If you are relocating abroad, you may be wondering about the situation in your new home as regards mental health. Maintaining your mental and emotional equilibrium is tough at the best of times, but the recent pandemic has seen a rise in mental health problems across the world. Cultural perspectives on mental health vary widely within individual countries, let alone internationally. In this article, we will take a look at some of these differing perspectives and how, if you should experience mental health difficulties when you are abroad, you can most easily access help and support.
Cultural perspectives can impact treatment and how easy it is to access. Depending on where you are headed, you are likely to find a wide variety of attitudes, ranging from silence and stigma to sympathy and support. The WHO, back in 2001, identified stigmas towards the mentally ill as the ‘single most important’ barrier to overcome within communities, and although attitudes in the West have changed significantly over the intervening decades, with top athletes such as Naomi Osaka now willing to speak out about their mental health challenges, there is still a way to go.
Studies have shown that even within a single country, approaches to mental health and mental illness vary. For instance, in the USA, European Americans are more likely to access therapeutic treatment within the conventional medical sector than African or Latinx Americans. Studies between Indian and American students showed that the former were more likely to attribute depression to personally controllable causes (rather than, say, underlying neurophysiology), such as a failure to achieve goals, than the latter. Overall, across the world, stigmatisation of mental health tends to be lower in developed countries than in developing ones, but attribution of the causes of mental illness may differ significantly: different ethnic groups may stigmatise some types of mental illness, and not others.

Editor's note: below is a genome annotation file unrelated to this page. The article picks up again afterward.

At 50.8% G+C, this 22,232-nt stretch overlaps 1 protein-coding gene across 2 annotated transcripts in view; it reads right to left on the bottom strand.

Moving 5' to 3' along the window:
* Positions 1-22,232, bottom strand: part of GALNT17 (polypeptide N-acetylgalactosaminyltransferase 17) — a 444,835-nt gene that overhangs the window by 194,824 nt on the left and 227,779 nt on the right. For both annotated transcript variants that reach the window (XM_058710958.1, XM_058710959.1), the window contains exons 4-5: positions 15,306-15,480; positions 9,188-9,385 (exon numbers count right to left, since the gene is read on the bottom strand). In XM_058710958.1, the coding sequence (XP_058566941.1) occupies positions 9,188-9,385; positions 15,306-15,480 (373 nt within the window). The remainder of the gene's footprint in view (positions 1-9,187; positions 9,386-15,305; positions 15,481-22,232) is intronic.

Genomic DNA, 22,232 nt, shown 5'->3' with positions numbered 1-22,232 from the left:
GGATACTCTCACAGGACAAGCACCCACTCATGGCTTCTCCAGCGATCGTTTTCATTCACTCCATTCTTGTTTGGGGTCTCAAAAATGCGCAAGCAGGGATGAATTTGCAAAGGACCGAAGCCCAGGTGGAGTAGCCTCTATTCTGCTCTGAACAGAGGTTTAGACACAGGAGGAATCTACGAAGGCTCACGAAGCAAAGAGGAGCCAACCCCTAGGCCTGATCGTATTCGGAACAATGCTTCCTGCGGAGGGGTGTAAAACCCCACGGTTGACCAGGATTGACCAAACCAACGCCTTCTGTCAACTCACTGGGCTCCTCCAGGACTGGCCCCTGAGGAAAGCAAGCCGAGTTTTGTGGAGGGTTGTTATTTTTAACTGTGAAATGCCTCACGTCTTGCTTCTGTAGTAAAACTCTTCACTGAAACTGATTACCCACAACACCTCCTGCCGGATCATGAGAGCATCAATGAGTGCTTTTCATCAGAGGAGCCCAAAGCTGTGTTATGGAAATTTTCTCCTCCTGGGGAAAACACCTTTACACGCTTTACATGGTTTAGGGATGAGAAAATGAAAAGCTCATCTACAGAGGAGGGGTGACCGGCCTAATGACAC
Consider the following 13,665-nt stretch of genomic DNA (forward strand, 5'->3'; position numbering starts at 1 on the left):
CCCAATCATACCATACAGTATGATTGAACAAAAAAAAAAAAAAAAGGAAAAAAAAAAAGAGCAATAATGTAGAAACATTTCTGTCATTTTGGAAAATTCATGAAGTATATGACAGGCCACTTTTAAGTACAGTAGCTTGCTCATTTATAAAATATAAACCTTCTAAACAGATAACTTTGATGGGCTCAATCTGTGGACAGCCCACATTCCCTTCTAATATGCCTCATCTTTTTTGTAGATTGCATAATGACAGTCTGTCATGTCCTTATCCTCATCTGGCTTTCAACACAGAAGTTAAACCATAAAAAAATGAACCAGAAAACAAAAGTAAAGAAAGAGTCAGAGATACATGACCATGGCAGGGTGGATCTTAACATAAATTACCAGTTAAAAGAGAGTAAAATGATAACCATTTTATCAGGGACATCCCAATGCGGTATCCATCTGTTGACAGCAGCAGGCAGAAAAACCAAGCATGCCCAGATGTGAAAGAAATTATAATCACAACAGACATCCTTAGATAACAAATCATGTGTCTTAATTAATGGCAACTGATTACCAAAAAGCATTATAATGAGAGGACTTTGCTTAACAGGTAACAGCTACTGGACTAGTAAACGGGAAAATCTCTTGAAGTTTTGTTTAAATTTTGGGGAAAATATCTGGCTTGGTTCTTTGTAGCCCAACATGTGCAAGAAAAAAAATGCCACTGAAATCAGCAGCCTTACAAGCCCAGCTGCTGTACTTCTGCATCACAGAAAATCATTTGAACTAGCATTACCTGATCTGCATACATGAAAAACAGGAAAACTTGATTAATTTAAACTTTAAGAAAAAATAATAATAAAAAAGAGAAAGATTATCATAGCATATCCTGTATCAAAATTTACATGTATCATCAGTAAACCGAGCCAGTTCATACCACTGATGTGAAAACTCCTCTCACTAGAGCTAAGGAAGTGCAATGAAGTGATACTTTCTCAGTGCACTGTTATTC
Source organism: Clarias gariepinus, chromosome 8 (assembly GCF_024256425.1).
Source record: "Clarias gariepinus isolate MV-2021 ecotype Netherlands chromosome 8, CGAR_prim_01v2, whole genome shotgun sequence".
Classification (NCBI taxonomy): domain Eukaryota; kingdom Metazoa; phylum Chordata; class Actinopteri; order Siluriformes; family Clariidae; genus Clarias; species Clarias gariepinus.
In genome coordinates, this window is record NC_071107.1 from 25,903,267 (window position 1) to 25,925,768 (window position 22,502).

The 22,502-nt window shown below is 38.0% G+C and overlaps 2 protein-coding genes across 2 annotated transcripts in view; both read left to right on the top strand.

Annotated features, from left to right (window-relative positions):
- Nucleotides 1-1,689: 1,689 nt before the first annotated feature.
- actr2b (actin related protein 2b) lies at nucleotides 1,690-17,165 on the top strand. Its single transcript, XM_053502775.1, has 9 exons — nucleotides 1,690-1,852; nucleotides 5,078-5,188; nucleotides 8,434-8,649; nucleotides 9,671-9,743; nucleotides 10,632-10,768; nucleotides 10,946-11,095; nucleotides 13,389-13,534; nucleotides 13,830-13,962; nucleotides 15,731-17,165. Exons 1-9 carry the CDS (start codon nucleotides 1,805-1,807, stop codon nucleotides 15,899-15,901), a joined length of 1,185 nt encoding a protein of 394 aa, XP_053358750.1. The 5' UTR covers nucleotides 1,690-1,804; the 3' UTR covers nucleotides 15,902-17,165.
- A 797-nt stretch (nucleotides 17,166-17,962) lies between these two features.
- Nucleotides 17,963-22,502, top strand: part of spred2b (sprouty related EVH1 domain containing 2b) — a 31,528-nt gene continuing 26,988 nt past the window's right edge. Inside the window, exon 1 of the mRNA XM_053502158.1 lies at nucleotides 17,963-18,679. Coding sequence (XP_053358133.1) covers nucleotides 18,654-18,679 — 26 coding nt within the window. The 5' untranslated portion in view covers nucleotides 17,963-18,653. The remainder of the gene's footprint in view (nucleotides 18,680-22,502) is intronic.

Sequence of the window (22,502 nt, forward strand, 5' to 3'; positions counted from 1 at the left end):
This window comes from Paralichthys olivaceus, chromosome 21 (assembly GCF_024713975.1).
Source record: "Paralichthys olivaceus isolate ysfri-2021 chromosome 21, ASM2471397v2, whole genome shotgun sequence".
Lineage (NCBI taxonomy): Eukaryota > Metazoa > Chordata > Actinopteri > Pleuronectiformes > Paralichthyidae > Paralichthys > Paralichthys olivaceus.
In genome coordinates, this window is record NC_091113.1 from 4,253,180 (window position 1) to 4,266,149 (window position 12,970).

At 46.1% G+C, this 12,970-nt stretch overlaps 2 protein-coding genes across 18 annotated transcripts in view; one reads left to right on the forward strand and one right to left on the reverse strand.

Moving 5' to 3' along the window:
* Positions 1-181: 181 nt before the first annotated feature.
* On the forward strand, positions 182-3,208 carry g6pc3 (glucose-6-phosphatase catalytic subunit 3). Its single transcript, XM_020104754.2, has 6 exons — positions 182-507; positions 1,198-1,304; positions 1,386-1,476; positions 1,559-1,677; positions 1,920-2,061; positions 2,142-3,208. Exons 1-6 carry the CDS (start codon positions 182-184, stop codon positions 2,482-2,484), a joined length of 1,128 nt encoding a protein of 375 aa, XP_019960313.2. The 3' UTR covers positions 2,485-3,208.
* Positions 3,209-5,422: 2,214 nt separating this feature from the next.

In China, there appears to be a recognition that there’s a problem, with a recent report calling for the training of 40,000 psychiatrists to address the issue. Covid has probably put a hold on that, but moves are afoot to improve the nation’s mental health. In the US, the attitudinal shift is generational, with millennials proving more willing to seek out help for mental health difficulties.
Scandinavian countries are particularly strong on mental health. Copenhagen, for example, is estimated to have around 4,000 medical staff involved in patient care. Denmark is also pioneering other, more alternative, treatments to assist people with mental health conditions, such as the concept of ‘culture vitamins’ (Kulturvitaminer) which relies on trained lay people and group therapy. Support such as free mental health ambulances is also available. Mental health across the Scandinavian countries is regarded as a treatable condition, rather than a weakness.